Hilton Head Hospital will lose $300,000 or more in state and federal funding because it failed to spend enough on care for low-income patients, according to a state formula.
A state investigation found that the hospital's cost of care for patients who were uninsured or on Medicaid was only 18.3 percent of its total care costs -- below the 20-percent mark the state requires for full funding.
Hilton Head Hospital typically receives money from a program designed to reward medical centers that provide high levels of uncompensated care. The state will cut eight percent of that funding to all 18 hospitals that failed to meet the standard. That will save South Carolina taxpayers about $2.6 million annually, according to Jeff Stensland, a spokesman for the S.C. Department of Health and Human Services.
The decision will cost Hilton Head Hospital nearly $300,000, Stensland said. However, a spokeswoman for the hospital said the expected reduction will be almost $400,000.
Never miss a local story.
Neither amount is as much as what some other hospitals are facing. Anderson Area Medical Center and St. Francis Health System in Greenville stand to lose more than $1 million each.
The state had worked with hospitals for months to trim funding in a "fair and equitable" way, according to Stensland.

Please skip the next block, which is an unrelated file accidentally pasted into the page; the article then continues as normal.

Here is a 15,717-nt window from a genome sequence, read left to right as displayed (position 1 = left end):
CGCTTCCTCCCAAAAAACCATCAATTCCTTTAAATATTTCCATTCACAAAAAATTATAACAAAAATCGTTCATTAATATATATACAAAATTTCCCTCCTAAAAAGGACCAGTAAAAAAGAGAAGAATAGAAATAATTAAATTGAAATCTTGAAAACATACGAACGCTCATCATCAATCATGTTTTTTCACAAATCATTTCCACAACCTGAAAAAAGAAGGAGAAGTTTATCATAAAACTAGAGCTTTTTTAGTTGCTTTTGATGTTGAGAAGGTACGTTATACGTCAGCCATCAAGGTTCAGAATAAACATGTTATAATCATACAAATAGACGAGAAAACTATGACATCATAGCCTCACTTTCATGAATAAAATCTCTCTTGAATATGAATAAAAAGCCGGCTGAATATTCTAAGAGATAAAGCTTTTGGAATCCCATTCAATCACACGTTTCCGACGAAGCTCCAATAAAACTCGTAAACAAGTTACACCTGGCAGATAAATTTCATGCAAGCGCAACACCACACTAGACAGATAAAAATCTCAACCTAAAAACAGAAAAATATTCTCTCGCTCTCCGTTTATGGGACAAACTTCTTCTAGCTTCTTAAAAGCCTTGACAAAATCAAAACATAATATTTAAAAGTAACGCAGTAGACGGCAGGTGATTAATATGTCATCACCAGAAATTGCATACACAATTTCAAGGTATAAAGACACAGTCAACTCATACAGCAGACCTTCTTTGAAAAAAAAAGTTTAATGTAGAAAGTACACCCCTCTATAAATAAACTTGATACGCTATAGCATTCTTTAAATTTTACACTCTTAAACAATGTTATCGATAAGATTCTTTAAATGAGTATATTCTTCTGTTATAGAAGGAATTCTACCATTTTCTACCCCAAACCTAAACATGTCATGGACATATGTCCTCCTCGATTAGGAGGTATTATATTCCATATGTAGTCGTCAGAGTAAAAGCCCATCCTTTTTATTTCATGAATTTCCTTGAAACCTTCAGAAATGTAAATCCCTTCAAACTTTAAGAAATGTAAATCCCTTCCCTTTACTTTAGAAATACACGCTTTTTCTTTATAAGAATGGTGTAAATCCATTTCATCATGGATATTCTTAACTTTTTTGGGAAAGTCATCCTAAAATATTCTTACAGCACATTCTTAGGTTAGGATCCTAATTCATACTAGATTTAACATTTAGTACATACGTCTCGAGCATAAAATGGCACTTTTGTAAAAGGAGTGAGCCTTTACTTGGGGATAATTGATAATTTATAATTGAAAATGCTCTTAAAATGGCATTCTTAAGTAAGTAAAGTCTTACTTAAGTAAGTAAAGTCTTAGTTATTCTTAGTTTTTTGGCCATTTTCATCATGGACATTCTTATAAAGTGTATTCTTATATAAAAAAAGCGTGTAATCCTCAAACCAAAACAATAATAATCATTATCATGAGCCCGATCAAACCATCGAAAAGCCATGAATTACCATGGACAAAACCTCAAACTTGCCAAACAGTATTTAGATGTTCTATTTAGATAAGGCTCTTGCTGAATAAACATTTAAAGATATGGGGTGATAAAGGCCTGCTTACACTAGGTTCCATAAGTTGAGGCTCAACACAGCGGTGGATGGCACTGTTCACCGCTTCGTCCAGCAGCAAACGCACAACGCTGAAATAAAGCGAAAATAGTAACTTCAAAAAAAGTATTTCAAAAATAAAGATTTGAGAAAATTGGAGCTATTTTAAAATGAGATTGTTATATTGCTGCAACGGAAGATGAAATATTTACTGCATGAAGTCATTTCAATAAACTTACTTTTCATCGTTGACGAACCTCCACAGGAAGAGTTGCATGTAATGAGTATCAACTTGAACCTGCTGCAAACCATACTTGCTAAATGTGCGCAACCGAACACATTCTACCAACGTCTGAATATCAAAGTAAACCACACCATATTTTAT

"The program is still rewarding hospitals who are providing a decent amount of care to people on Medicaid or uninsured, which is really who the program is for," Stensland said.
The program's payments do not completely cover hospitals' losses for providing indigent care. However, they reduce the burden on those that treat many patients who are either uninsured or enrolled in Medicaid, the government health insurance program for the poor and disabled.
Hilton Head Hospital's uncompensated-care cost in 2010 was about $24.5 million, according to hospital spokeswoman Kelly Presnell.
"While we fully understand the budget constraints, we have always believed ... that there are a myriad of more effective ways to reduce expenditures without reducing programs," read a statement from Presnell.
The new policy took effect Nov. 1 and will affect less than a third of the state's hospitals. Beaufort Memorial Hospital and Coastal Carolina Hospital in Hardeeville will not lose money under the amended program.
Renee Dudley of The (Charleston) Post & Courier contributed to this report.
Follow reporter Grant Martin at Twitter.com/LowCoBiz.